CNG crisis: political economy

Published Dec 07, 2012 12:08am

THIS is in response to the Supreme Court’s ruling on CNG prices. In market economies prices convey information about the relative scarcity of resources as well as about the institutional forces that shape the market structure.

A sizable body of research in economics has concluded that interference in the price mechanism is a drastic strategy, but one can device ways to shape the institutional forces behind markets structure.

A good strategy to break cartels, rent-seeking behaviour, and other market weaknesses is by ensuring competition. It implies that authorities remove entry barriers and encourage innovation and invite new producers to enhance competition.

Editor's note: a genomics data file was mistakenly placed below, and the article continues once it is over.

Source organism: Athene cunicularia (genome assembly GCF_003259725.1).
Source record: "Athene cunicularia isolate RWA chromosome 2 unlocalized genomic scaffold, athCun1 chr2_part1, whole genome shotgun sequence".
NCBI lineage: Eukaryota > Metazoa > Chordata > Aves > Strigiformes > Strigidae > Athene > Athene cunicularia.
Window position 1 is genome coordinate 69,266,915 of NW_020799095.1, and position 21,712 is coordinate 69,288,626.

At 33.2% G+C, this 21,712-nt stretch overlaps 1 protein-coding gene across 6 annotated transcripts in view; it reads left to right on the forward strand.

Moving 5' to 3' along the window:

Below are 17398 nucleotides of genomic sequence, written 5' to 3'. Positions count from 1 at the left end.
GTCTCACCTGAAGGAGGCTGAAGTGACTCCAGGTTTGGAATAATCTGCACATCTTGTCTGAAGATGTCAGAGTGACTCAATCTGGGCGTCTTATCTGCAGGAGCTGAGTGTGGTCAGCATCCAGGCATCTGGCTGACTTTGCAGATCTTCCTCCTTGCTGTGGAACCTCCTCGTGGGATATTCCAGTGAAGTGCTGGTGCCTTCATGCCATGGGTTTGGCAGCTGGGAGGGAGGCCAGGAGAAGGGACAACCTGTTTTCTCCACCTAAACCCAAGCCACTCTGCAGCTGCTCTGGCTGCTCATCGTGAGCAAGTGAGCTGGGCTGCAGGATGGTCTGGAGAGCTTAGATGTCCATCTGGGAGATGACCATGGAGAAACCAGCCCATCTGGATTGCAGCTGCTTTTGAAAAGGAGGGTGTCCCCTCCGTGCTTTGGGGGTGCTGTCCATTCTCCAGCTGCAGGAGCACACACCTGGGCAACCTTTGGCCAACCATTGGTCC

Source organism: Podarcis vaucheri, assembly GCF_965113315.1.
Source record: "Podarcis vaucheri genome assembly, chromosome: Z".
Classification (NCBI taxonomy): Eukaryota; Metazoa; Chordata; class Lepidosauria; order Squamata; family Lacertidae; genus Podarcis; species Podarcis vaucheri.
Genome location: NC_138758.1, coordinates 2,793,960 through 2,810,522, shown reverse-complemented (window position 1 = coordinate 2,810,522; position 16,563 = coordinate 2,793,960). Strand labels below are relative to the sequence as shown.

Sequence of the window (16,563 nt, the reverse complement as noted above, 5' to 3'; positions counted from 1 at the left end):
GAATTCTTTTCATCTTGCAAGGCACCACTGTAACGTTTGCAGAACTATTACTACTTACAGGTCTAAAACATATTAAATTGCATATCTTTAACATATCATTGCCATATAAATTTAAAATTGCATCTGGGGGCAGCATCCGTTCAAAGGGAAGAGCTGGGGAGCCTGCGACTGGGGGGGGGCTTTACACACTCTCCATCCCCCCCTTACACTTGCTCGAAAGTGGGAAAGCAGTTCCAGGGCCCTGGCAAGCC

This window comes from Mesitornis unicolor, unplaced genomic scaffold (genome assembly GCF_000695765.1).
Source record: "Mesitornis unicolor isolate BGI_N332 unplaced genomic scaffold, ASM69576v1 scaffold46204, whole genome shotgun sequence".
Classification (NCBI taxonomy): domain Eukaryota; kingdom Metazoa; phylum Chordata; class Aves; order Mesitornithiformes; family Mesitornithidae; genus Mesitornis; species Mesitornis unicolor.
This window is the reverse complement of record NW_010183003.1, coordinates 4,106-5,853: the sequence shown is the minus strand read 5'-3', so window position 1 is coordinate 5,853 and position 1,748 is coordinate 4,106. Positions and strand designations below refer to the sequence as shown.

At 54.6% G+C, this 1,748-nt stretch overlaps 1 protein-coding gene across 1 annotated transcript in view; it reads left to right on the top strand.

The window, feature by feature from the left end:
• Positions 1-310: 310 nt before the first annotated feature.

For example, corrupt practices in issuance of licences for CNG stations can be rectified through transparent auctions of these permits.

The money earned through auctions can be used on public welfare.

Similarly, with assurance of safety and level playing fields, international investors can be invited. In sum, it is in the development of enabling environment and ensuring efficient working of the regulatory authorities that our judiciary should play its role.

One rationale behind trade and globalisation is the positive effects that it has on market competition both at local and international levels. It is on us to tap the opportunities offered by changing the geography of national economies. A more savvy approach by our governing institutions is needed.

UMMAD MAZHAR Lahore

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